Another specialist on religion in the region, NATALIYA ORESHKOVA,
confirmed to Keston that the governor of the region IGOR FARKHUTDINOV
maintained good relations with Bishop Arkadi as well as with Bishop Ionafan.
For example, the governor had offered help in the building of the first
Orthodox cathedral in Yuzhno-Sakhalinsk. In July 1999, when Keston talked
with Bishop Ionafan, he spoke about how well disposed the authorities were
towards the Orthodox Church. Bishop Ionafan stressed that Bishop Arkadi had
set up a network of parishes on Sakhalin and virtually created the diocese.
According to Bishop Ionafan, Bishop Arkadi had close, friendly relations with
Governor Farkhutdinov when he was only mayor of Yuzhno-Sakhalinsk, and
Arkadi even publicly appeared on his behalf in the 1996 elections. The
Sakhalin journalist YELENA TRETYAKOVA told Keston that Bishop Arkadi
had baptised the governor and his family.

According to the Orthodox commentator Hegumen INNOKENTO (PAVLOV),
the recent appointment of Bishop Arkadi is entirely in line with the Moscow
Patriarchate's character. The Hegumen told Keston on 24 January that Bishop
Arkadi was appointed to the region where he had good relations with the
governor. It was significant, he added, that Arkadi had not been appointed to
the place where there had been a scandal.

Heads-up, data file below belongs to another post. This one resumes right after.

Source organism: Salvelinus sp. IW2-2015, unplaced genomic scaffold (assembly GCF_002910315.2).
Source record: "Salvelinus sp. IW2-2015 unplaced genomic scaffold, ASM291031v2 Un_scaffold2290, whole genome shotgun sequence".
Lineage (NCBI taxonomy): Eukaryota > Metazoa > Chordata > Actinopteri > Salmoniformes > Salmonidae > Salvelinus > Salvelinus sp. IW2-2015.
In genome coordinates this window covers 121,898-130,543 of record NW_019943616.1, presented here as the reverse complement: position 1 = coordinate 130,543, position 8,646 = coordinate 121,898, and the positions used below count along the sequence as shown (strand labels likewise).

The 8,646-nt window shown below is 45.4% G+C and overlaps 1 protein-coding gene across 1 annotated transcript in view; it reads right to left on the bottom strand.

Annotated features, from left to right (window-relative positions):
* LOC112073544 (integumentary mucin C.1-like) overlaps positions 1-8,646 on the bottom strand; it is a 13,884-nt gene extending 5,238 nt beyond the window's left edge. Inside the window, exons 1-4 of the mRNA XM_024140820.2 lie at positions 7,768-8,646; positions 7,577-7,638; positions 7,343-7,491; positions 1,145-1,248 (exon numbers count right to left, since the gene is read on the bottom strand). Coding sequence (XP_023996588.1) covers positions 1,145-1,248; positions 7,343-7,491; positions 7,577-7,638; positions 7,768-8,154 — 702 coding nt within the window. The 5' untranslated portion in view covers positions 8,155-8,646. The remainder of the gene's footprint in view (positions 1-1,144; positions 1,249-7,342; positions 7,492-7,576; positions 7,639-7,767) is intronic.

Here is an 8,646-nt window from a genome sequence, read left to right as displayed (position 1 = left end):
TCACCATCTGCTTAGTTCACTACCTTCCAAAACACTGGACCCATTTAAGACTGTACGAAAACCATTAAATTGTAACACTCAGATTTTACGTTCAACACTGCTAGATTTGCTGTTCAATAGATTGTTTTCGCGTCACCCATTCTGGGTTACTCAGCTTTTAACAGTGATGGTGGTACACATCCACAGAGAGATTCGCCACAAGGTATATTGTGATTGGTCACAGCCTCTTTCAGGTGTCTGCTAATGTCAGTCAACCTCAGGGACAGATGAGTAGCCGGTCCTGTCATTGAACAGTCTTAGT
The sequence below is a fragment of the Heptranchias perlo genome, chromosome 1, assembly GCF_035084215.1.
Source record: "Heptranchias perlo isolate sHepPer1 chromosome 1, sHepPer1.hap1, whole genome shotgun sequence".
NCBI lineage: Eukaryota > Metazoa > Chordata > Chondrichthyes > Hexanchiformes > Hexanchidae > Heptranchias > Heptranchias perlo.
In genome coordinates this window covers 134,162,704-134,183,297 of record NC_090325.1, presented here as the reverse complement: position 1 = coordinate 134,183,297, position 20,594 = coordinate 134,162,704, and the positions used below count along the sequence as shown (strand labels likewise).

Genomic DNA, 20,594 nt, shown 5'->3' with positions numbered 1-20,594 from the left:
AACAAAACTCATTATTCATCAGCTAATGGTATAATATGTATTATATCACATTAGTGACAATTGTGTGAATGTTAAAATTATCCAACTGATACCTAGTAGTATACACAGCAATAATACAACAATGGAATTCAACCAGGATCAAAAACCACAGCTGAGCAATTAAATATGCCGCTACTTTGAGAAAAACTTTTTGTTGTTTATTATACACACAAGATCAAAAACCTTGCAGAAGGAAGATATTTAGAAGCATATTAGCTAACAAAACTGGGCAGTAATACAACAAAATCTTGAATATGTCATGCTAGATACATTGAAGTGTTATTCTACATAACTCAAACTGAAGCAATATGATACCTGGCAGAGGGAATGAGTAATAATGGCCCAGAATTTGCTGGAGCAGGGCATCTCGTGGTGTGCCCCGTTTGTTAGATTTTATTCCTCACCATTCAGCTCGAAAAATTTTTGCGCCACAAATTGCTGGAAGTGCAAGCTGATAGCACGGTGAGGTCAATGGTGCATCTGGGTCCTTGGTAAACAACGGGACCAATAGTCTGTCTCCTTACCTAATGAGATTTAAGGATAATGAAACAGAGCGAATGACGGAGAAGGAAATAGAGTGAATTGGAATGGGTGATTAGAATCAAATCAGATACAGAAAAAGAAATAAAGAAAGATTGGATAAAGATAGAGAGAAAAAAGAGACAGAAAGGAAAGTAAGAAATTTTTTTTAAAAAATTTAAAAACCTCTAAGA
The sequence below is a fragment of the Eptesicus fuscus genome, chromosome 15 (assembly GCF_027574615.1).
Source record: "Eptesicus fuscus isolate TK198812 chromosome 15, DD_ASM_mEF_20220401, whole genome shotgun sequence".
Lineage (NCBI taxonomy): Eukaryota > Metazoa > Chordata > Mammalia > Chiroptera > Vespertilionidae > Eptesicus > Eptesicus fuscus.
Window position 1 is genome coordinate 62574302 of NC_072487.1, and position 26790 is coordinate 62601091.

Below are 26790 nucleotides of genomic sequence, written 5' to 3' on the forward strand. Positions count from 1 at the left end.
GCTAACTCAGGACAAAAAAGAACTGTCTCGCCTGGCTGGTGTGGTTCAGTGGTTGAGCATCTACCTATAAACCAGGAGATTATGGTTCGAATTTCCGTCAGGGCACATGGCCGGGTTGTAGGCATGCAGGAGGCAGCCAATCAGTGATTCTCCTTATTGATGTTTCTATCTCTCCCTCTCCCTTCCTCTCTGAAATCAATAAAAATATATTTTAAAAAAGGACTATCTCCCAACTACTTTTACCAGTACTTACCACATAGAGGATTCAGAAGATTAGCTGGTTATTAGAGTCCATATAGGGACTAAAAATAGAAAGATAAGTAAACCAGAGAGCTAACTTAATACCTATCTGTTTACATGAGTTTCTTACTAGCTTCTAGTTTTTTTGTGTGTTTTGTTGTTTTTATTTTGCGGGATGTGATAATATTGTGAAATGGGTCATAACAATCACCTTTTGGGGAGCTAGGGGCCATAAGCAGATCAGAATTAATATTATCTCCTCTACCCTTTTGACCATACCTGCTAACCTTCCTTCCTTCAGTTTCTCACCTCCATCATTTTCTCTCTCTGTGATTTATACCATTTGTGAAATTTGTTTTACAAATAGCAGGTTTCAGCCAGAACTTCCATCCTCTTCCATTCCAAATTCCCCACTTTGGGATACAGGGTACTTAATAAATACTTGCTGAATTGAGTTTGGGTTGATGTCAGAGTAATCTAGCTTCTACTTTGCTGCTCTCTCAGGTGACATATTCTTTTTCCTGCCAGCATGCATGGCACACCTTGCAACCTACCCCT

The Moscow-based journalist and commentator NATALIYA BABASYAN
Keston in an interview on 24 January that the appointment of Arkadi as a full
bishop represented the normal personnel policy of the Patriarchate. Babasyan
believes that the scandal about Bishop Arkadi, in the press and within the
Church, was superficial and restricted to rumours, which allowed the
Patriarchate to hide its staff deficiencies, taking account of the fact that no-one
had turned to the secular court. Aside from this, church functionaries and the
Patriarch himself prefer to keep those bishops affected by scandal in retirement
for a while, and then return them to a diocese. Babasyan maintained that the
Moscow Patriarchate never acknowledges any accusations of amoral behaviour
against its bishops, especially accusations of homosexuality, about which the
Russian Orthodox Church is actively disputing with the World Council of

However, the church community and intelligentsia in Sakhalin take a different
view to that of Bishop Arkadi's former flock in Tomsk and Moscow-based
commentators. In July 1999, Keston spoke to the director of the Museum of
Arts, MARINA ISHCHENKO, with journalists from one of the central
with a lecturer from the Sakhalin pedagogical institute LARISA
DOROFEYEVA, an active Orthodox Church member. They all stressed that
Bishop Arkadi is a superb organiser and a much more colourful figure than
Bishop Ionafan. And although they considered him rather coarse, he was able
to organise diocesan life and achieve the building of a cathedral in Yuzhno-
Sakhalinsk and the assignment of several buildings in the city to the diocese.
No one in the discussion mentioned the piety or faith of Bishop Arkadi. (END)

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(c) Keston Institute 2000